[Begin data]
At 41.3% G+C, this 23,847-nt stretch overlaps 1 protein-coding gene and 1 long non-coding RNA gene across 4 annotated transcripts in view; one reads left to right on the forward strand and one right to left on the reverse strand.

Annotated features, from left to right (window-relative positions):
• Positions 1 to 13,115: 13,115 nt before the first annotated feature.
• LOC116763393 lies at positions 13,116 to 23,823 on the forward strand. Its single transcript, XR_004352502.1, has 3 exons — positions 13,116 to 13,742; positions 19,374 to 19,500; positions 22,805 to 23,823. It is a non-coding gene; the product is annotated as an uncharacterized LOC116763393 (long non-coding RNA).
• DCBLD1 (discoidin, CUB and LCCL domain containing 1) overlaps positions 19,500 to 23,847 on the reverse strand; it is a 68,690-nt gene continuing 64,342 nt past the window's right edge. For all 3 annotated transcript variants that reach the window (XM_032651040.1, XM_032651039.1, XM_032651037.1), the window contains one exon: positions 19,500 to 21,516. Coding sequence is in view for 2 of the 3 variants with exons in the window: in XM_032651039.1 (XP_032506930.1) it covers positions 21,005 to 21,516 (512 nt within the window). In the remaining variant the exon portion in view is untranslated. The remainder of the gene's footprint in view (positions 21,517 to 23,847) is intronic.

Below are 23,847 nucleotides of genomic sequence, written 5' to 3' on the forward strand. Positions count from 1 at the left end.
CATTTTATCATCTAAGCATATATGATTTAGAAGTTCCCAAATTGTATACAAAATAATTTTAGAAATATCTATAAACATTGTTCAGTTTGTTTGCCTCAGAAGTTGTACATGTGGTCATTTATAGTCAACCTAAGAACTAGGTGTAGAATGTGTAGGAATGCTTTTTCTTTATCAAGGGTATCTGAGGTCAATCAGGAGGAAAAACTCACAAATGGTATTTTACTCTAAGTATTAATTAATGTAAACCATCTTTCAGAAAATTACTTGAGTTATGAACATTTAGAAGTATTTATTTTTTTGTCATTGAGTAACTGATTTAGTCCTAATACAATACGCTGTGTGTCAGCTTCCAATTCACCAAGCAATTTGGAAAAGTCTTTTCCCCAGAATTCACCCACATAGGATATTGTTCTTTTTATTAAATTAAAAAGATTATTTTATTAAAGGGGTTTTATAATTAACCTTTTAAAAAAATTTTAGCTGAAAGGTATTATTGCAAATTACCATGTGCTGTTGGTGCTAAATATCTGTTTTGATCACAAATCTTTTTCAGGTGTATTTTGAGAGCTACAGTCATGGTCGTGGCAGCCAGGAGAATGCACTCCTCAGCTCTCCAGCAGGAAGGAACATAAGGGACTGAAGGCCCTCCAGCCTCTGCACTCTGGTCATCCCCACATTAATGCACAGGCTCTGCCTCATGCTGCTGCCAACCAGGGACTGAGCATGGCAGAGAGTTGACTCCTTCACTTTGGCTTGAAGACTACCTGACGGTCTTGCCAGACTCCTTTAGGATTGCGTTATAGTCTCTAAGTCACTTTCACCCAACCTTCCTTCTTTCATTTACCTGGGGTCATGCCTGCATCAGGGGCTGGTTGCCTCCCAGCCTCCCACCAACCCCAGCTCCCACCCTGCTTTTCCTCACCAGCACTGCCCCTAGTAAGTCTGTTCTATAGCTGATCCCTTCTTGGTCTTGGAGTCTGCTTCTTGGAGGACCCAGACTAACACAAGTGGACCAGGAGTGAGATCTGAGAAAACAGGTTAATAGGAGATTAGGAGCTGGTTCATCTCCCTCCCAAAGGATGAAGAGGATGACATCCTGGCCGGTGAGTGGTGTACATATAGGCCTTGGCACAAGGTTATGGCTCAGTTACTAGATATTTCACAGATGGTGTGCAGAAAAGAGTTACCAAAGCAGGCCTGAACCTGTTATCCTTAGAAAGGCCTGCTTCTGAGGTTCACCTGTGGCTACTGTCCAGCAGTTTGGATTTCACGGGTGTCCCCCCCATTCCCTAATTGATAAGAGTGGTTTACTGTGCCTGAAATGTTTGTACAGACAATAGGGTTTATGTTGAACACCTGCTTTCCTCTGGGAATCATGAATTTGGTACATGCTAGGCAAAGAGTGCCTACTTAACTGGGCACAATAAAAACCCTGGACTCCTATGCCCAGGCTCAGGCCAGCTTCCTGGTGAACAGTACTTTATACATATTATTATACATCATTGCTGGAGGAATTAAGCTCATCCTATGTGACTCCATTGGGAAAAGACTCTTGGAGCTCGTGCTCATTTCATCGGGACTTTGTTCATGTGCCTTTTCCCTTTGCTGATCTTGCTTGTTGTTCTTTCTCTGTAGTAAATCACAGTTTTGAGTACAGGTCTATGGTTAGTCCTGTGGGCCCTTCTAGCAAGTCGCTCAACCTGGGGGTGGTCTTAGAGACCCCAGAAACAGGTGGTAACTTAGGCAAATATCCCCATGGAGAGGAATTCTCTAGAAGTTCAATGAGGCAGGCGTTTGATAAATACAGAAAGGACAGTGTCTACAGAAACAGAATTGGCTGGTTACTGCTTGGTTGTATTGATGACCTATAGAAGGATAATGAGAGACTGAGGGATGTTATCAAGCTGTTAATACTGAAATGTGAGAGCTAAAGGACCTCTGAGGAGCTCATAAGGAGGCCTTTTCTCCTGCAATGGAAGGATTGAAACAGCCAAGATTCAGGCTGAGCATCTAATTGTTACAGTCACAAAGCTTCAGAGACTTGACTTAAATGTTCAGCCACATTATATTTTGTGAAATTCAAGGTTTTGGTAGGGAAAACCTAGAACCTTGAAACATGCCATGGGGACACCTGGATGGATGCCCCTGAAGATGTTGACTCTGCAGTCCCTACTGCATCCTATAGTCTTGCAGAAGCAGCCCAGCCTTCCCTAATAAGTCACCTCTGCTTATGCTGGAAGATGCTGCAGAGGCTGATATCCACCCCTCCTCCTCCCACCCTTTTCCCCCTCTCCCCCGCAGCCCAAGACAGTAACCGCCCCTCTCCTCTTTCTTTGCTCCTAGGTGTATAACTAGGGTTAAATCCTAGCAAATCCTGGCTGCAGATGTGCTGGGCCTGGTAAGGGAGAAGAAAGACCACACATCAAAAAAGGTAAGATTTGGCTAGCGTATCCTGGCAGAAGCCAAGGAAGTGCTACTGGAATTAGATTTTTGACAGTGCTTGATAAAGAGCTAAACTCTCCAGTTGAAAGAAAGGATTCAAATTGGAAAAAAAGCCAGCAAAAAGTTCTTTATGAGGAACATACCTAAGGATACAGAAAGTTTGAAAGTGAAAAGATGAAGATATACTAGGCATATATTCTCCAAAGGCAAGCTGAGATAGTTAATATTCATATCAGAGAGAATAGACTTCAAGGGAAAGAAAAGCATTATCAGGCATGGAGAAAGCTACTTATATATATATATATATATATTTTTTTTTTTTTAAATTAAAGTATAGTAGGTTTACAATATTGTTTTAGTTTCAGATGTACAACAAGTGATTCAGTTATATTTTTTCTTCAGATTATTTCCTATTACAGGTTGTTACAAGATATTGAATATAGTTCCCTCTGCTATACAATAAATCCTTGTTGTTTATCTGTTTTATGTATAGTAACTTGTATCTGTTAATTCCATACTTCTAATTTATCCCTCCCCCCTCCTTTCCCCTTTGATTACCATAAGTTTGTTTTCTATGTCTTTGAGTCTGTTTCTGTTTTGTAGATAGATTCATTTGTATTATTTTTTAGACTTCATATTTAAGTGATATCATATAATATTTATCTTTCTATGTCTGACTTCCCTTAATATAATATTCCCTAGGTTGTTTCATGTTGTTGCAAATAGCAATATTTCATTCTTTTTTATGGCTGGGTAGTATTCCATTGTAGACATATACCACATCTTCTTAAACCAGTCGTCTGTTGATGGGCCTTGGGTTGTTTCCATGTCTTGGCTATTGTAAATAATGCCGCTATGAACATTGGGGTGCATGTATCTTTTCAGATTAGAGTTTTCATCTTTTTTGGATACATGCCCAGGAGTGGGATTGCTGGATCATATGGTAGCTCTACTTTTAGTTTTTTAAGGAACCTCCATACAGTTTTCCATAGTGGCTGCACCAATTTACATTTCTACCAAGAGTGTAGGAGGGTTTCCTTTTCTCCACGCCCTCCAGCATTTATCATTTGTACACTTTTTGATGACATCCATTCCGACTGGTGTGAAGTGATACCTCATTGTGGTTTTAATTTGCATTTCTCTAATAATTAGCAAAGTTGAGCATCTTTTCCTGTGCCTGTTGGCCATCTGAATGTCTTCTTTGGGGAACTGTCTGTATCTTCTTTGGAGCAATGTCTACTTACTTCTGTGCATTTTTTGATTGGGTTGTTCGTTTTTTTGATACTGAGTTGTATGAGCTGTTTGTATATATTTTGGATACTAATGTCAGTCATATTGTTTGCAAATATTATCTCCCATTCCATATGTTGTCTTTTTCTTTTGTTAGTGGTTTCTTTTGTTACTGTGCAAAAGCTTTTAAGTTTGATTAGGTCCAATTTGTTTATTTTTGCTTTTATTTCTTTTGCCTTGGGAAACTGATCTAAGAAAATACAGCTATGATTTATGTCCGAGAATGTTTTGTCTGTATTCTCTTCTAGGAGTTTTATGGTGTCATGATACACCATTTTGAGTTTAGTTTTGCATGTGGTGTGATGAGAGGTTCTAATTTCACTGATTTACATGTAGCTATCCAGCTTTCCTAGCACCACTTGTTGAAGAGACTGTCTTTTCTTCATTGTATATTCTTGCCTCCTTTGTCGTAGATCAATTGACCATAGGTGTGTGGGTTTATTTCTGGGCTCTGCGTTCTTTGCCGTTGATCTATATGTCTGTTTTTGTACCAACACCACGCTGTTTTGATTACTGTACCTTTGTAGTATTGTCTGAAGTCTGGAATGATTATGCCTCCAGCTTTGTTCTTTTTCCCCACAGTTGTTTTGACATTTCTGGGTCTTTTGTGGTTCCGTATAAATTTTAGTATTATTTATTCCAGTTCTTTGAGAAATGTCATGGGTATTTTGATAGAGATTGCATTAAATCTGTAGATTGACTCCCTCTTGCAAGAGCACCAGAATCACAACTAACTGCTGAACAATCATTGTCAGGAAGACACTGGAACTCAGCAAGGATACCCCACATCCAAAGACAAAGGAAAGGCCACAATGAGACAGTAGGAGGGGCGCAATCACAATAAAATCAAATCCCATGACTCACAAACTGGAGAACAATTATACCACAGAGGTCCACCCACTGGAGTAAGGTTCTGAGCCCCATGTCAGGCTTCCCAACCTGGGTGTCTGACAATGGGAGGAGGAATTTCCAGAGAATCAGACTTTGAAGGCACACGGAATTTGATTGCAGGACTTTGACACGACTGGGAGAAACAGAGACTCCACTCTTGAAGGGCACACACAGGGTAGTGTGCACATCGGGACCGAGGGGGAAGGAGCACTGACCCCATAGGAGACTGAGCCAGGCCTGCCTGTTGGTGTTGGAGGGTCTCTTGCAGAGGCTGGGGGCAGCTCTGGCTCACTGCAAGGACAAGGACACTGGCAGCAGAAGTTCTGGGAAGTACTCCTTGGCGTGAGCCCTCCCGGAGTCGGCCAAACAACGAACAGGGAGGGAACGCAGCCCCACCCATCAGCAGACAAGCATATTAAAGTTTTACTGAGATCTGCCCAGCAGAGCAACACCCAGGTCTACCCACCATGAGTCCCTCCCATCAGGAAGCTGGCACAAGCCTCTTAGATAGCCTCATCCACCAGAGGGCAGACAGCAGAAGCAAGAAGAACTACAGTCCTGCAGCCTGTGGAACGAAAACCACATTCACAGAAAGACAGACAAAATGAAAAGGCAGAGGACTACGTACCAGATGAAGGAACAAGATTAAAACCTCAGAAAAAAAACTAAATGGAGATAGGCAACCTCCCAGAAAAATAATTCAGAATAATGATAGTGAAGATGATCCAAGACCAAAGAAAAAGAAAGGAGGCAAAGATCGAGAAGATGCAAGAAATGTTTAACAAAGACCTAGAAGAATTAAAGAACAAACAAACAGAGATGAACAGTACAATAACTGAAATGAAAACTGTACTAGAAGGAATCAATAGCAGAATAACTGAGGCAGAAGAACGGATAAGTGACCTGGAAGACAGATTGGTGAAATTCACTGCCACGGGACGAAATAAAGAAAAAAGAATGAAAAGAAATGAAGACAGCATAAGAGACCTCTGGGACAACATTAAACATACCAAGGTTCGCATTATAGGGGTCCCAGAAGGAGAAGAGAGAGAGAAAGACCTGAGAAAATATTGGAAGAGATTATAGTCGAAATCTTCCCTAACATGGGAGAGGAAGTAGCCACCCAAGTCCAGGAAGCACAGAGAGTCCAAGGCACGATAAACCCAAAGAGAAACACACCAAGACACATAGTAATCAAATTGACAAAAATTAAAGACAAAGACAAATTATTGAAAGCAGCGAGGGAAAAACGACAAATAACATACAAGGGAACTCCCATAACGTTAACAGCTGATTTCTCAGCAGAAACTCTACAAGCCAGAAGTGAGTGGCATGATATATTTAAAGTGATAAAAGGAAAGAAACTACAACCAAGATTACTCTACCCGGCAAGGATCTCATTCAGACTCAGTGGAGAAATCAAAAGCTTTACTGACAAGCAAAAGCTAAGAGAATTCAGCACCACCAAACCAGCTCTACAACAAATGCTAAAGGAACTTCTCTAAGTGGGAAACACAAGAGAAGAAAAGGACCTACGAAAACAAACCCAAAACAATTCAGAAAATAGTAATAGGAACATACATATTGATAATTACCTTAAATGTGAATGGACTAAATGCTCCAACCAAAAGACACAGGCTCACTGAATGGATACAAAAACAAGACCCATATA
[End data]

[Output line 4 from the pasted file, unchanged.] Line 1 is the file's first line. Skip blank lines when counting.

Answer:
• LOC116763393 lies at positions 13,116 to 23,823 on the forward strand. Its single transcript, XR_004352502.1, has 3 exons — positions 13,116 to 13,742; positions 19,374 to 19,500; positions 22,805 to 23,823. It is a non-coding gene; the product is annotated as an uncharacterized LOC116763393 (long non-coding RNA).